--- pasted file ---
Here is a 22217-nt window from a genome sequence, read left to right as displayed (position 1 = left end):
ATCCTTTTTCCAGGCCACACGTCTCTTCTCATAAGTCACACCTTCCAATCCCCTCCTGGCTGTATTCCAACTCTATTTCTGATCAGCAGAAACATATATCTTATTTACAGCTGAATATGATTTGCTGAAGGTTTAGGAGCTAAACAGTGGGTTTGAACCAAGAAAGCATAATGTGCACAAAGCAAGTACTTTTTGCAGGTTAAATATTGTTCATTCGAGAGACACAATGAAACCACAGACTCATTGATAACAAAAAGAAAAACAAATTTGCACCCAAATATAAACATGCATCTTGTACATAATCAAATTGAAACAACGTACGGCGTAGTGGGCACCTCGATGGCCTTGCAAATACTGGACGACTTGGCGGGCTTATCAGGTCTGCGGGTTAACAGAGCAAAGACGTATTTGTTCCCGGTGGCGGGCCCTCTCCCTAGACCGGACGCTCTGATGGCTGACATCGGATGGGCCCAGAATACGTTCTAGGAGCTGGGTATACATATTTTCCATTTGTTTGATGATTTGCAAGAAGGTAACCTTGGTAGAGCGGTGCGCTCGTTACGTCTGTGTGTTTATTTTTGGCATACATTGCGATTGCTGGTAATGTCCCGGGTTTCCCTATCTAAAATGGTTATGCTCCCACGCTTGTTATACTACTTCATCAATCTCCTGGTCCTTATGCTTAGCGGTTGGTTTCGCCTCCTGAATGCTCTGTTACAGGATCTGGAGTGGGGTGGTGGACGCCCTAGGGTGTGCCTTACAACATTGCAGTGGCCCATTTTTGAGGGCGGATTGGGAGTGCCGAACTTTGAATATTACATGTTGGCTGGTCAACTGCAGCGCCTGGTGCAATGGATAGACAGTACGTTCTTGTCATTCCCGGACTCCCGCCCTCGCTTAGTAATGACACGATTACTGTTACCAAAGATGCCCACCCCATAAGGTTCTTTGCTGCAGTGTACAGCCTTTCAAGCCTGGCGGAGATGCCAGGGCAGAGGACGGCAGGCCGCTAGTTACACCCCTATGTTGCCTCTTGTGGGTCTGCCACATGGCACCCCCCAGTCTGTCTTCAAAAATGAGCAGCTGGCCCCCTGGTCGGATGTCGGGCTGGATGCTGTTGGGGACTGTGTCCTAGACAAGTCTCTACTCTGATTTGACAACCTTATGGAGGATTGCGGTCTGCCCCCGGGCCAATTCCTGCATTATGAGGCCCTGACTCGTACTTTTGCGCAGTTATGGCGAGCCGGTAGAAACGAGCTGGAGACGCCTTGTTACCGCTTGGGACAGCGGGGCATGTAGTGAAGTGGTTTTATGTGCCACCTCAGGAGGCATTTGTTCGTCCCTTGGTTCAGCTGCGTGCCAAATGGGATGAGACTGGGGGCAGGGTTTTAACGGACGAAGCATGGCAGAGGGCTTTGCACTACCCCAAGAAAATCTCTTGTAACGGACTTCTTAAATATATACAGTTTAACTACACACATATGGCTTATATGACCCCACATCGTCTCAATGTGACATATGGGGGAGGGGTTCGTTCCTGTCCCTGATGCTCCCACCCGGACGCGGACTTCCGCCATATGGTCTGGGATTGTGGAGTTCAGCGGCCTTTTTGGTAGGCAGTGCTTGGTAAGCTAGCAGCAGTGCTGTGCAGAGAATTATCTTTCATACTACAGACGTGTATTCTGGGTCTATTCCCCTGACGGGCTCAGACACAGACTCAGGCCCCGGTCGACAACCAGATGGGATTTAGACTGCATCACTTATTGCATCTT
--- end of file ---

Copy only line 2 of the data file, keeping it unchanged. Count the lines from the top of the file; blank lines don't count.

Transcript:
ATCCTTTTTCCAGGCCACACGTCTCTTCTCATAAGTCACACCTTCCAATCCCCTCCTGGCTGTATTCCAACTCTATTTCTGATCAGCAGAAACATATATCTTATTTACAGCTGAATATGATTTGCTGAAGGTTTAGGAGCTAAACAGTGGGTTTGAACCAAGAAAGCATAATGTGCACAAAGCAAGTACTTTTTGCAGGTTAAATATTGTTCATTCGAGAGACACAATGAAACCACAGACTCATTGATAACAAAAAGAAAAACAAATTTGCACCCAAATATAAACATGCATCTTGTACATAATCAAATTGAAACAACGTACGGCGTAGTGGGCACCTCGATGGCCTTGCAAATACTGGACGACTTGGCGGGCTTATCAGGTCTGCGGGTTAACAGAGCAAAGACGTATTTGTTCCCGGTGGCGGGCCCTCTCCCTAGACCGGACGCTCTGATGGCTGACATCGGATGGGCCCAGAATACGTTCTAGGAGCTGGGTATACATATTTTCCATTTGTTTGATGATTTGCAAGAAGGTAACCTTGGTAGAGCGGTGCGCTCGTTACGTCTGTGTGTTTATTTTTGGCATACATTGCGATTGCTGGTAATGTCCCGGGTTTCCCTATCTAAAATGGTTATGCTCCCACGCTTGTTATACTACTTCATCAATCTCCTGGTCCTTATGCTTAGCGGTTGGTTTCGCCTCCTGAATGCTCTGTTACAGGATCTGGAGTGGGGTGGTGGACGCCCTAGGGTGTGCCTTACAACATTGCAGTGGCCCATTTTTGAGGGCGGATTGGGAGTGCCGAACTTTGAATATTACATGTTGGCTGGTCAACTGCAGCGCCTGGTGCAATGGATAGACAGTACGTTCTTGTCATTCCCGGACTCCCGCCCTCGCTTAGTAATGACACGATTACTGTTACCAAAGATGCCCACCCCATAAGGTTCTTTGCTGCAGTGTACAGCCTTTCAAGCCTGGCGGAGATGCCAGGGCAGAGGACGGCAGGCCGCTAGTTACACCCCTATGTTGCCTCTTGTGGGTCTGCCACATGGCACCCCCCAGTCTGTCTTCAAAAATGAGCAGCTGGCCCCCTGGTCGGATGTCGGGCTGGATGCTGTTGGGGACTGTGTCCTAGACAAGTCTCTACTCTGATTTGACAACCTTATGGAGGATTGCGGTCTGCCCCCGGGCCAATTCCTGCATTATGAGGCCCTGACTCGTACTTTTGCGCAGTTATGGCGAGCCGGTAGAAACGAGCTGGAGACGCCTTGTTACCGCTTGGGACAGCGGGGCATGTAGTGAAGTGGTTTTATGTGCCACCTCAGGAGGCATTTGTTCGTCCCTTGGTTCAGCTGCGTGCCAAATGGGATGAGACTGGGGGCAGGGTTTTAACGGACGAAGCATGGCAGAGGGCTTTGCACTACCCCAAGAAAATCTCTTGTAACGGACTTCTTAAATATATACAGTTTAACTACACACATATGGCTTATATGACCCCACATCGTCTCAATGTGACATATGGGGGAGGGGTTCGTTCCTGTCCCTGATGCTCCCACCCGGACGCGGACTTCCGCCATATGGTCTGGGATTGTGGAGTTCAGCGGCCTTTTTGGTAGGCAGTGCTTGGTAAGCTAGCAGCAGTGCTGTGCAGAGAATTATCTTTCATACTACAGACGTGTATTCTGGGTCTATTCCCCTGACGGGCTCAGACACAGACTCAGGCCCCGGTCGACAACCAGATGGGATTTAGACTGCATCACTTATTGCATCTT